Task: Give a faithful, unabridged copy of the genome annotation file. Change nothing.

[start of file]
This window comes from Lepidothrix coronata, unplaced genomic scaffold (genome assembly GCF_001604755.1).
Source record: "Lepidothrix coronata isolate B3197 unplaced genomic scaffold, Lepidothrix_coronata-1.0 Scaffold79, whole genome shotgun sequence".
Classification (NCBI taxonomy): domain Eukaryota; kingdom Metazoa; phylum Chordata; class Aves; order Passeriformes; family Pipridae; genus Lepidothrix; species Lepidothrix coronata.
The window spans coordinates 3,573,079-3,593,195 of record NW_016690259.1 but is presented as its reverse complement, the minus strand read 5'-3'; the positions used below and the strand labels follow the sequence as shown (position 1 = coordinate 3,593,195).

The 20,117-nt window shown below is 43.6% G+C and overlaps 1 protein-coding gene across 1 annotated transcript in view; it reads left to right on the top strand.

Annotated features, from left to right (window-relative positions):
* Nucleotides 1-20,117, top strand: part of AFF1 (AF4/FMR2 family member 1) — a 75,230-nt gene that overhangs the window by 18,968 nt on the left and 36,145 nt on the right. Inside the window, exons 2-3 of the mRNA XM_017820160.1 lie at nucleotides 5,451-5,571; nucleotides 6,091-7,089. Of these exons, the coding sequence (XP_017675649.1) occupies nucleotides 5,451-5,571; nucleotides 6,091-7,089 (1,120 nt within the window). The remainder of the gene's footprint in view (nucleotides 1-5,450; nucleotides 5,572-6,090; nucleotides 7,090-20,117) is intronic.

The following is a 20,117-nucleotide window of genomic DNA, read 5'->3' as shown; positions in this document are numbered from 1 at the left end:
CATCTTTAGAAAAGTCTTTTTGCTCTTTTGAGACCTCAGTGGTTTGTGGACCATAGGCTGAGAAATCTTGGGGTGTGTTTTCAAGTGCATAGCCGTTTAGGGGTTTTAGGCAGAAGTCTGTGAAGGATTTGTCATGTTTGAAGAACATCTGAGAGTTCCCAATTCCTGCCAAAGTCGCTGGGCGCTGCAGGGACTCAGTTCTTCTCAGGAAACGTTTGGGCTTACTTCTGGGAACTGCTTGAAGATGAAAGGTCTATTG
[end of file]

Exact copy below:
This window comes from Lepidothrix coronata, unplaced genomic scaffold (genome assembly GCF_001604755.1).
Source record: "Lepidothrix coronata isolate B3197 unplaced genomic scaffold, Lepidothrix_coronata-1.0 Scaffold79, whole genome shotgun sequence".
Classification (NCBI taxonomy): domain Eukaryota; kingdom Metazoa; phylum Chordata; class Aves; order Passeriformes; family Pipridae; genus Lepidothrix; species Lepidothrix coronata.
The window spans coordinates 3,573,079-3,593,195 of record NW_016690259.1 but is presented as its reverse complement, the minus strand read 5'-3'; the positions used below and the strand labels follow the sequence as shown (position 1 = coordinate 3,593,195).

The 20,117-nt window shown below is 43.6% G+C and overlaps 1 protein-coding gene across 1 annotated transcript in view; it reads left to right on the top strand.

Annotated features, from left to right (window-relative positions):
* Nucleotides 1-20,117, top strand: part of AFF1 (AF4/FMR2 family member 1) — a 75,230-nt gene that overhangs the window by 18,968 nt on the left and 36,145 nt on the right. Inside the window, exons 2-3 of the mRNA XM_017820160.1 lie at nucleotides 5,451-5,571; nucleotides 6,091-7,089. Of these exons, the coding sequence (XP_017675649.1) occupies nucleotides 5,451-5,571; nucleotides 6,091-7,089 (1,120 nt within the window). The remainder of the gene's footprint in view (nucleotides 1-5,450; nucleotides 5,572-6,090; nucleotides 7,090-20,117) is intronic.

The following is a 20,117-nucleotide window of genomic DNA, read 5'->3' as shown; positions in this document are numbered from 1 at the left end:
CATCTTTAGAAAAGTCTTTTTGCTCTTTTGAGACCTCAGTGGTTTGTGGACCATAGGCTGAGAAATCTTGGGGTGTGTTTTCAAGTGCATAGCCGTTTAGGGGTTTTAGGCAGAAGTCTGTGAAGGATTTGTCATGTTTGAAGAACATCTGAGAGTTCCCAATTCCTGCCAAAGTCGCTGGGCGCTGCAGGGACTCAGTTCTTCTCAGGAAACGTTTGGGCTTACTTCTGGGAACTGCTTGAAGATGAAAGGTCTATTG